If tranquillity is what you're after in a holiday, Vava'u is the place to go. Apart from the crowing of roosters, the squabbling of flying foxes and the ringing of bells from nearby churches (starting at 4.30am on Sundays and then quarter-hourly), you can be assured of a laid-back holiday.
A one-hour flight from Tonga's main Fuamotu airport, Vava'u is the main isle of the group of islands about 240km north of Tongatapu.
We'd arrived on a Saturday to stay at Mystic Sands in Utungake Village, a short drive from the main town of Neiafu.
Owned by Norwegian Kjell Stave and run on a daily basis by the lovely Mosi, Mystic Sands has a combination of smaller units, a second floor apartment and a larger "beachfront house", which sleeps seven.
The beachfront is lined with sun loungers and a jetty at the front of the property takes you right into the sheltered bay and off to snorkel or kayak to your heart's content. We took one of the kayaks out to a small island - not so far offshore as to be an expedition, but an easy 15-or-so-minute paddle.
Mystic Sand's units are self-catering and taxi driver Maka (Mosi's husband) will take guests to the market for supplies, however we went for the option of having our meals prepared by Mosi and they were fresh and plentiful. For lunch on the Sunday (Mosi's day off - after she brings breakfast), we went along to the neighbouring Beachfront Resort, a short walk away, which boasts a restaurant and bar.
Everything in Tonga shuts down on Sundays, apart from the larger resorts catering to tourists. However, churches of all denominations are packed and singing resounds all around.
While we were free to swim or explore the area that morning, we decided that when in Tonga, we should do what the Tongans do. Utungake, while a small village, has two churches, and it was almost as if their faithful were having a battle of hymns - who could sing the loudest - the harmonious voices resounding through the village.
We went along to Mosi and Maka's church, intending to surreptitiously slip in the back of the hall. However, we were immediately ushered up to special pews at the front of the church reserved for honoured visitors.
The locals are proud of their religion and very happy to share with guests at the resorts.
A 15-minute walk from Mystic Sands leads to the Heilala Vanilla plantation, begun in 2002 as part of an aid project for the island by Kiwi John Ross and the Latu family.
Sofaia Latu showed us around the plantation and explained the process of preparing the beans for vacuum-packing and sending to the company's headquarters in Te Puna, near Tauranga.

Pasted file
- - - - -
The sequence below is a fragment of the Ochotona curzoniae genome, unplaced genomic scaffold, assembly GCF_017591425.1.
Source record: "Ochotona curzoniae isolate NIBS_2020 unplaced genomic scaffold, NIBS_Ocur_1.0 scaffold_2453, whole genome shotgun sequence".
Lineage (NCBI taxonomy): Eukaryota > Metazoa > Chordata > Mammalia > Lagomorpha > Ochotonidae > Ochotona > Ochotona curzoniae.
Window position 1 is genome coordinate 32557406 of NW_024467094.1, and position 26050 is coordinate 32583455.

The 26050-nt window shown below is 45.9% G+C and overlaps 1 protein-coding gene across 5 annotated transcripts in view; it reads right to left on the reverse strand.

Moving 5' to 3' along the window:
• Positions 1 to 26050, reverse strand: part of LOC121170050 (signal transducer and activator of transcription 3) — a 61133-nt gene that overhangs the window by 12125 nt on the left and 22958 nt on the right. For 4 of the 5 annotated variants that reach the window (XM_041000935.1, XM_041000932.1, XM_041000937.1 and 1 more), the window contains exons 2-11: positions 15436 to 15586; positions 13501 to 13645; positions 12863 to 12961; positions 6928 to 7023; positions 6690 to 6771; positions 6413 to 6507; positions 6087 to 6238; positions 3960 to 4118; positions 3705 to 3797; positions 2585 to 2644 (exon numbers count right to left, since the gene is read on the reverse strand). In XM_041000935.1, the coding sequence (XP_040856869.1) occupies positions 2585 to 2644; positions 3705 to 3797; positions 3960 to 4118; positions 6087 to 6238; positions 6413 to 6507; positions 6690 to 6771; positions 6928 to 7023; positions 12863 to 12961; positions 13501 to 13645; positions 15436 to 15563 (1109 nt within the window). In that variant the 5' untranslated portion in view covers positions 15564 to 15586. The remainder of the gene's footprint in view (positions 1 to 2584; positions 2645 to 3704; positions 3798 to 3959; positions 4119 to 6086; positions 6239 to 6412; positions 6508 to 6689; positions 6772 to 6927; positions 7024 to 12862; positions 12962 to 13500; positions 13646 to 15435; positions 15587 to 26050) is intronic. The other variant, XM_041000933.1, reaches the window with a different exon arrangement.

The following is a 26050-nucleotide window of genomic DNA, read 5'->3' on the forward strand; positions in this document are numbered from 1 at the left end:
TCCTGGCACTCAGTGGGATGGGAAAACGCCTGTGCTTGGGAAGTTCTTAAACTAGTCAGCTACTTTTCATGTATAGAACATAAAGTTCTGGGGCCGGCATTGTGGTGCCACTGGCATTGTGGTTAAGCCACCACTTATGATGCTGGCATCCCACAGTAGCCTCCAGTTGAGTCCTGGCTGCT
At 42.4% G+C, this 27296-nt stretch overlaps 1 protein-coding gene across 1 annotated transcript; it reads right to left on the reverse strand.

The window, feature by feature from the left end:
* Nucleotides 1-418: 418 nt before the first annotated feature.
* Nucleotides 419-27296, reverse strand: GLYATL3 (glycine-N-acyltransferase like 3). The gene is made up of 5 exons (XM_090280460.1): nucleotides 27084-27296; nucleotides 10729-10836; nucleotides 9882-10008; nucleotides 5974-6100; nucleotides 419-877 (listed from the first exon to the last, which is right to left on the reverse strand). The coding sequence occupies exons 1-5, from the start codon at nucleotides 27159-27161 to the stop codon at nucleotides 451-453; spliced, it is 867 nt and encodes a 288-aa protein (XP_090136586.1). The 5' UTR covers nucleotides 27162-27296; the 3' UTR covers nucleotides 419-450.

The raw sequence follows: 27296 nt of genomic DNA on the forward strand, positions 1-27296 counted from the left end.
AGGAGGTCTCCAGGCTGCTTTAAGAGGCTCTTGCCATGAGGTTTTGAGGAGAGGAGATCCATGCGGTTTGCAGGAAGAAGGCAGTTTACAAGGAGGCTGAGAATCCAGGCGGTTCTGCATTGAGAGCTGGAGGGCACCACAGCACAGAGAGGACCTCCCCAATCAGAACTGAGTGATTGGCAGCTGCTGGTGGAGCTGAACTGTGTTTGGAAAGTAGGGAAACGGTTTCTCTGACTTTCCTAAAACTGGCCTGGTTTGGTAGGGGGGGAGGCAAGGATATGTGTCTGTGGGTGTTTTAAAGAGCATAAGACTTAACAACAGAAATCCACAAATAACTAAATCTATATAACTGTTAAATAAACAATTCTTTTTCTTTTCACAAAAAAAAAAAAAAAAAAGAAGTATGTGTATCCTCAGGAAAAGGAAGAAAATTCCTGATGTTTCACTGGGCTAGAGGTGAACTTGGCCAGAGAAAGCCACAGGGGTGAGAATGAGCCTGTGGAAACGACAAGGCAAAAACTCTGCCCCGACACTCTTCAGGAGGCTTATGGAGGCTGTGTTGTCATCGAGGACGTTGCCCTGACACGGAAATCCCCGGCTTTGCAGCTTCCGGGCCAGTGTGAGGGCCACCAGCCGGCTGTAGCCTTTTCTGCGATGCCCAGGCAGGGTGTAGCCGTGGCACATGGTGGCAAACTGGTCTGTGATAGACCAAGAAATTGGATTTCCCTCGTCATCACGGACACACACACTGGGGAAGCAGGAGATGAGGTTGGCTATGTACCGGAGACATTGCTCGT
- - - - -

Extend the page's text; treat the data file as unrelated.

Just as John Ross fell in love with Vava'u while on a sailing trip, so did Kjell Stave, Mystic's owner.
He tells us he arrived in 2006, on a yacht. Becoming involved in the business, in conjunction with partners, he then headed back to Norway to earn more money, before returning in 2009 with his Ecuadorean wife Adriana. He says they love the way of life in Tonga.
The Vava'u group is popular with the sailing fraternity and is a prime location to see humpback whales.
Island-hopping back to Tongatapu, it was time to take a hop around the main island. We had already seen the westernmost tip of the island when staying at Heilala Lodge (no relation to the vanilla plantation - the heilala is Tonga's national flower, so a popular name throughout the country).
But we were interested in seeing the rest of the island's features, and a four-hour tour from Nuku'alofa promised to take in the main sights.
The first stop was the blowholes at Houma. The words on the map hardly prepared us for the spectacular length of coastline where the sea was pounding the rocks with a roar, sending seaspray billowing up through the network of narrow tunnels.
From there we zigzagged across the island to the site of Captain Cook's landing in 1777, where a banyan tree once stood, and which a plaque informs us the Duke of Edinburgh and Princess Anne visited nearly 200 years later, in 1970.
Our driver seemed particularly keen for us to see some "fishing pigs". Pigs are a common sight throughout Tonga, with most households owning them, and they roam freely (even in Nuku'alofa), but the village of Talafo'ou, we later discovered, is renowned as the "Village of the Snorkelling Pigs". Indeed, all along the beach were families of all sizes of pigs having a whale of a time in the low tide, digging for shellfish.
Around to the eastern side of Tongatapu is the Ha'amonga 'a Maui (Burden of Maui), a stone trilithon. Like a Stonehenge of the Pacific, it stands about 5m high, with three long limestone slabs in an arch. No record of how - or why - it was built exists. It was reputedly erected about 1200AD with stones from the neighbouring Wallis Island. There are a range of legends surrounding its origin - from being made by the demigod Maui to a way of determining the seasons.
Curiously, unlike the landing sites of the European explorers Cook and Tasman, there is no plaque to explain the monument.
Our last stop was the network of limestone caves at 'Anahulu, where carved steps lead down to the humid interior of the main cave, dripping with stalactites. Local guides escort visitors - luckily armed with torches; it is very dark. At the base of the cave is a large freshwater pool - rather cold from the reports of a hardy couple we met who had just braved it.
Of course, a visit to Tonga is not complete without some time in Nuku'alofa - the highlight there being Talamahu Market, with its huge expanse of stalls bearing all the fruit and vegetables imaginable, along with clothing and other household items. There was a noticeable lack of cheap tourist souvenirs as would be the case in other countries - this trend appears not to yet have hit Tonga.
flies direct from Auckland to Nuku'alofa, with one-way Economy Class fares starting from $221.